Monica Youn


Hangman's Tree


To see a living thing—
a badly damaged
thing—and to fail

to understand
how life still catches
hold of it and clings

without falling through,
like water falling
through a bowl

more fissure than bowl.
Just as a bowl
must be waterproof,

a body must be
lifeproof, we assume,
as if a life were bound

by laws of gravity,
always seeking
a downward escape.

But then there is
this olive tree—
if tree is still

the word to describe
this improbable

of bark and twig
and leaf—this tree
ripped in three pieces

down to the ground.
No longer a column,
instead a triple

helix of spiraling
bark verticals
sketching the outline

where the tree
used to be. No heartwood,
very little wood

left at all, the exposed
surfaces green
with moss, dandelions

filling the foot-wide
gap at its base. And still
the tree thrives,

taking its place
in the formal allée
that edges this gravel road,

sending out leafy shoots
and unripe olives
in the prescribed shapes

and quantities.
Lizard haven, beetle
home. I was wrong

when I told you
life starts at the center
and radiates out.

There is another
mode of life, one
that draws sustenance

from the peripheries:
Each slim leaf
slots itself

into the green air;
each capillary root
sutures itself

into the soil.
Together these
small adhesions

can bear the much-
diminished weight
of the whole.

I won’t lie.
It will hurt.
It will force you

to depend on those
contingent things
you have always

professed to despise.
But it will suffice.
It will keep you alive.



Ficus urostigma

This is an allegory
for what has been discarded

but not dislodged;

what sifts down
from any new avowal

And already you’ve paused,    
(wary / testing the air).

Your hands trace tentative arcs—
anticipating a familiar

tension, some unseen strand—
but encounter nothing

(no imperative syntax)

(no webbing of ownership / blame).


Because the tree cannot hear,

this cone of sunlight
is all the bugle it knows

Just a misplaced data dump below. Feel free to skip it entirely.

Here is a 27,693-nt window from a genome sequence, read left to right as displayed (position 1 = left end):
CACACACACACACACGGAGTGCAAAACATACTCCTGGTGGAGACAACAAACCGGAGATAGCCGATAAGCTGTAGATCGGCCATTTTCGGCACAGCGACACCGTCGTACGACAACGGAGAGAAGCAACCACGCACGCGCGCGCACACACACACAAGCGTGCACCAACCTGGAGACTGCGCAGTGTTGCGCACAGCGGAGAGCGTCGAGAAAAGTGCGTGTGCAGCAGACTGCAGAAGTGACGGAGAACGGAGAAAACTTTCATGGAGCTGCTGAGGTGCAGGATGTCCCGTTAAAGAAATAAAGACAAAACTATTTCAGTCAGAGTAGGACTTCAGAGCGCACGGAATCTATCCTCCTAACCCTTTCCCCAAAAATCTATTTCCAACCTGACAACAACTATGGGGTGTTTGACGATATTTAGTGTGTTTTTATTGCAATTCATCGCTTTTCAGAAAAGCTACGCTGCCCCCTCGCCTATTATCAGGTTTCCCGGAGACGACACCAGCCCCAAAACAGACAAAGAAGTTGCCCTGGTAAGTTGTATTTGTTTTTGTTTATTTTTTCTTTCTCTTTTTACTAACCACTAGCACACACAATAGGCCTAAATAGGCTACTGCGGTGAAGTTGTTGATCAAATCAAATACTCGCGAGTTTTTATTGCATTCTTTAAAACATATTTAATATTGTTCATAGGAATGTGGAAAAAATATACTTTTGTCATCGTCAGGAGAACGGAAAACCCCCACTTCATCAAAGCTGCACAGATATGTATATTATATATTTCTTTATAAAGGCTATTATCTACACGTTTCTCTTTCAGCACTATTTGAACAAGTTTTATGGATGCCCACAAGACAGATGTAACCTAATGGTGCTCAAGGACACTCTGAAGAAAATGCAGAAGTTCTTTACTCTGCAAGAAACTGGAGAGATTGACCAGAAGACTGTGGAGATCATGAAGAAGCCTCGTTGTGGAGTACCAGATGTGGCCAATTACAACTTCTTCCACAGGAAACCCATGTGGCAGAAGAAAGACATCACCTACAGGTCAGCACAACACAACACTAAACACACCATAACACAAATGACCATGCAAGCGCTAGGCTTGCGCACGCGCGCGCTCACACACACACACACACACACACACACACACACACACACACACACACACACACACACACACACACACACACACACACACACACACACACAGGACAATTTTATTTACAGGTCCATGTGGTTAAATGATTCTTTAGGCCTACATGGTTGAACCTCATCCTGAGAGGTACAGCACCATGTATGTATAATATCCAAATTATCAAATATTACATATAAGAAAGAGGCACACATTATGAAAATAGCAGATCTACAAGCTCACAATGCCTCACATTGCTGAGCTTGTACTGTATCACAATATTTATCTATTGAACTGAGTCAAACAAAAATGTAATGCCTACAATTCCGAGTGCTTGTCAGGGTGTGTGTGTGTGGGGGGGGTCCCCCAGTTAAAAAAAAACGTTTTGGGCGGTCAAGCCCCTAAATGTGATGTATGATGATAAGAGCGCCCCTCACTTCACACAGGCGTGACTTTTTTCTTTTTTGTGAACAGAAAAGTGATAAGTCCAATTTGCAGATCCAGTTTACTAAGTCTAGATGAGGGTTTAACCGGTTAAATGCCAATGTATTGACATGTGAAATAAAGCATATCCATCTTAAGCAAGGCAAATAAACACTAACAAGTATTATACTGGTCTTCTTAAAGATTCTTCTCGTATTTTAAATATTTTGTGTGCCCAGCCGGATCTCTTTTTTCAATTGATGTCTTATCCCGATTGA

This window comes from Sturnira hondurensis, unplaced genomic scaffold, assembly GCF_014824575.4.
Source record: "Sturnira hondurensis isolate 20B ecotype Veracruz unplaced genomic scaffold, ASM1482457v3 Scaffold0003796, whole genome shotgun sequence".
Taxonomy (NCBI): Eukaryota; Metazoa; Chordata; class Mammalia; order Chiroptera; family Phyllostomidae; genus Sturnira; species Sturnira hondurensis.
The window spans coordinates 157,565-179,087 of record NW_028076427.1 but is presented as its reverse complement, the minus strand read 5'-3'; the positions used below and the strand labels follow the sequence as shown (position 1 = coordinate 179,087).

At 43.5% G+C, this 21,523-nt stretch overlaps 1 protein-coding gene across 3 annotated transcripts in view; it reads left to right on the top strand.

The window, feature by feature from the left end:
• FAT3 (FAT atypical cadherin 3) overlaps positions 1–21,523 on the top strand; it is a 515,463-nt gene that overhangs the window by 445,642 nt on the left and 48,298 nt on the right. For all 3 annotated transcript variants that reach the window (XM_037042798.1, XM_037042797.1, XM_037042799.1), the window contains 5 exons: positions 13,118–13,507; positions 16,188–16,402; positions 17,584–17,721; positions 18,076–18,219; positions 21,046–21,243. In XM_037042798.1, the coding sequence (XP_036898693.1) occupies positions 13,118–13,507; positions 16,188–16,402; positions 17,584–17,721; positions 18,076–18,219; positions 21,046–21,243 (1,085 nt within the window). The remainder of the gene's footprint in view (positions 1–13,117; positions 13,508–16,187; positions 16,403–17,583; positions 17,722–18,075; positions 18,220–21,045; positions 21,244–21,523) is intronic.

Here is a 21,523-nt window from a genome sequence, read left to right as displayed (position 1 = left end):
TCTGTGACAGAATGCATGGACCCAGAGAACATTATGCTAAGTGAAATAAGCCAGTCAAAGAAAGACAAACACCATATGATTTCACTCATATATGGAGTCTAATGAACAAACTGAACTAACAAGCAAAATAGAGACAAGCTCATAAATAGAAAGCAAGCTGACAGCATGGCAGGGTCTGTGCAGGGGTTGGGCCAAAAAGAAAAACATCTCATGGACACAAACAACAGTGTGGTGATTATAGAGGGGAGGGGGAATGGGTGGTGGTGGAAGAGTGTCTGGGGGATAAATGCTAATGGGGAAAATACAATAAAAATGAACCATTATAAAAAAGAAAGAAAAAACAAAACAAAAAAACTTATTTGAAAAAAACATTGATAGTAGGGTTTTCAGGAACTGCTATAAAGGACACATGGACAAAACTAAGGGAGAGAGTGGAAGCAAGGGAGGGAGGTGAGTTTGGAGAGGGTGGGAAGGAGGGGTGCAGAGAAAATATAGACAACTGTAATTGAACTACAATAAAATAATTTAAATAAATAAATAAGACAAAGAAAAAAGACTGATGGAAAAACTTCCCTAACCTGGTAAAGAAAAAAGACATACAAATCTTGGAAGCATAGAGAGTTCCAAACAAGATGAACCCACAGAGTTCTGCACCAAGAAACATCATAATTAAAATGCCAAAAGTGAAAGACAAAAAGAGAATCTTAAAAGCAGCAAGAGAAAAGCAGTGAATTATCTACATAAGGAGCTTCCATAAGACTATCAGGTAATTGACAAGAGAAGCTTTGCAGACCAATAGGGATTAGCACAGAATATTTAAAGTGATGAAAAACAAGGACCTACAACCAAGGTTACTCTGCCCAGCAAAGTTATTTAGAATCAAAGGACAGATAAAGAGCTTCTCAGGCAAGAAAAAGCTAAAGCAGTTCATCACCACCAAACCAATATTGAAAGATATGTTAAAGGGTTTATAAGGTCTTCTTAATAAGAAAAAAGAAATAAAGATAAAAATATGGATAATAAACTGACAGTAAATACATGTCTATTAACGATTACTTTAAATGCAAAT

(an answering flicker / a flare).

What alternate insistence
could muster itself

against this upward rush,

this eager branch
exposing its throat


It was not your hands
that smoothed

new bark
over the hectic light

(its coruscations / blades and jags).

It was not your hands
that pulled

the grain of the wood
into this simplicity.


As must happen with any
ardor, the outermost

layer of the new branch
hardens into a wall.

Such indifference

does not trouble itself
with seamlessness,

but to find a lapse there—

to find a hold in it—
is not to gain permission,

is not enough.

(Even in this wet air,
it is not enough.)


One green pane
of a leaf drops down,

an ant’s detached

a seed falls

from a bird’s
unappeasable body.

A little twirl of air
guides them down the trunk

as if down a glass staircase

(not to a room)
to a landing,

a crevice
(not a cradle).


Tethered to its perch

(its purchase)

the seed will starve,

will be absorbed into the tree
that is not its parent tree—

(no respite)

it must wrest
its attention

outward and downward,
toward sufficiency.


And the roots go
ribboning down


and at ground level, a feast
that is inexhaustible,

so that its mode
now shifts

from hunger
to celebration

(the excuse of survival
fallen away).

It is almost unseemly—

this exulting—
the maypole

the seed has made of its body.


And you would claim
a stake in this:

your hands sketch
buttresses, spires

(phrases from the gestural
vocabulary of triumph).

As if your hands
could hasten

the host tree’s withering,
the growth of the hollow column.

As if, by sweeping outward,
your hands could draw

(subsistence / substance)

from the horizontals of the ground.
As if these motions

(touching nothing)

were still enough to feed you.



The Passenger (Michelangelo Antonioni, 1975)



  1. The hotel room window is large, about seven feet tall by five feet wide, extending down to the
    floor. It opens inward, in two casements with four windowpanes per side. The window opening
    in the wall is nearly a foot deep, painted white, stucco over cinderblock.
  2. A grille of wrought iron bars protrudes outward from the frame as if to allow for a window box.
    The bars feature the occasional decorative touch — finial-like ornaments where they intersect,
    and a scrolled iron flourish at the sill. The lower bars may once have been a Juliet balcony with a
    waist-high railing, but at some point, a second set of bars was clamped on top. The bars of the
    top half don’t line up exactly with the lower half.
  3. The wooden sashes of the casements have been painted a dirty cream and are backed by
    faded curtains in a pink foulard pattern.
  4. The window looks out on an old arena — perhaps a bullfighting arena — about a hundred feet
    away. The arena is constructed of yellowish mud bricks with a foundation of rougher, darker
    beige stone and bricked-in Romanesque archways. A faded red wooden door is visible to the
    right, with a Moorish-inflected archway, framing a blue round of sky.
  5. Little flakes of birdsong, blunted chisel-strokes.
  6. Between the arena and the window, there is a motionless expanse of gray-beige dust. The
    strong sunlight hits it flatly, as if to subdue it further.